Creating art can involve a lot of hunching, twisting, and bending; there is a lot of physical strain on your body as an artist.
Repetitive stress and long hours can take a toll on your well-being. Your body is your biggest asset as an artist, so we’ve selected five exercises to help you stay healthy and creating for as long as possible. These exercises don’t take up much time or space so you can do them from the comfort of your studio.
If you're getting into the studio after a long day of work, consider these movements as a time for you to focus, transition toward creativity, and maintain your health for a long future full of making artwork.
Plank it Out
You probably already know how to do a plank, but we can’t help but reiterate how beneficial this exercise is in building core strength. If you need a refresher, or to check your form, here’s a useful video about the planking technique. Whether you spend your day standing at an easel or throwing clay—a strong core is important for all artist’s posture and physical health.
Stretch Like Superman
Lower back pain afflicts a huge number of people and can contribute to a variety of health problems. Superman back extensions help strengthen and lengthen the muscles of your lower back. Lie face down on the floor with your arms outstretched. Raise your arms and legs off the floor and hold for one-second intervals before slowly lowering until you're laying flat again. Repeat this movement 10 times, and then rest. Pair this motion with planking to help evenly strengthen your core. Cape optional.
Break Out the Jump Rope
Jumping rope is an excellent way to get your heart pumping and blood flowing. Keep a jump-rope in your studio and you can do this on the sidewalk or in the parking lot. Start by jumping rope for 60 seconds at a pace that feels comfortable to you. If you’re feeling uninspired but don’t have time to go for a walk get out the jump-rope to literally jumpstart your body.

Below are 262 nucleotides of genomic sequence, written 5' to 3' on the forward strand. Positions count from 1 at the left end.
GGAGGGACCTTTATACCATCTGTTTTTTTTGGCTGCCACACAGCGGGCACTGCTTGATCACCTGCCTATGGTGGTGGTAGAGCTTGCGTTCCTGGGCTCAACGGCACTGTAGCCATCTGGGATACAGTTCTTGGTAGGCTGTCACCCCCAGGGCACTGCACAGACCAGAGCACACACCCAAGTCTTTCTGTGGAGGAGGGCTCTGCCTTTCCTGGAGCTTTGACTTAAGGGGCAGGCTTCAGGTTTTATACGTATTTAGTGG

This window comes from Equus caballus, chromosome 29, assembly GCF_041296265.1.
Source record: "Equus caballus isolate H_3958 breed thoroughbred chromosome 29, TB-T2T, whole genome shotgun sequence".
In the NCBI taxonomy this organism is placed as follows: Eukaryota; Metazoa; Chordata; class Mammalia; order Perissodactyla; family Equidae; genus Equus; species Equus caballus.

Drop and Give Me 20
The world record for most non-stop push-ups is 10,507. While this probably can’t be beaten in your studio, even a few repetitions of this simple motion can provide a strenuous workout for a variety of muscles. Push-ups work your core, shoulders, and arms ... and are a great all-around workout. Working all of these muscles at once is a good way to signal to your body that it's time to refocus. Doing push-ups takes very little space and you can easily vary the muscles worked by changing the position of your arms and legs.
Get (Foam) Rolling
Ok, so this one isn't strictly an exercise, but it's important to do in order to prevent injury and increase mobility. Foam rollers can function as a self-massage tool, and although rolling can initially be uncomfortable, you'll feel more limber after. Keep a foam roller in your studio and use it to release the tension caused by muscle stress and fatigue. Position your targeted muscle group on the roller while maintaining a straight spine. Then, do 5–10 repetitions on each side. Before finishing, pick the area that is most painful and remain on that spot without rolling for 30 seconds.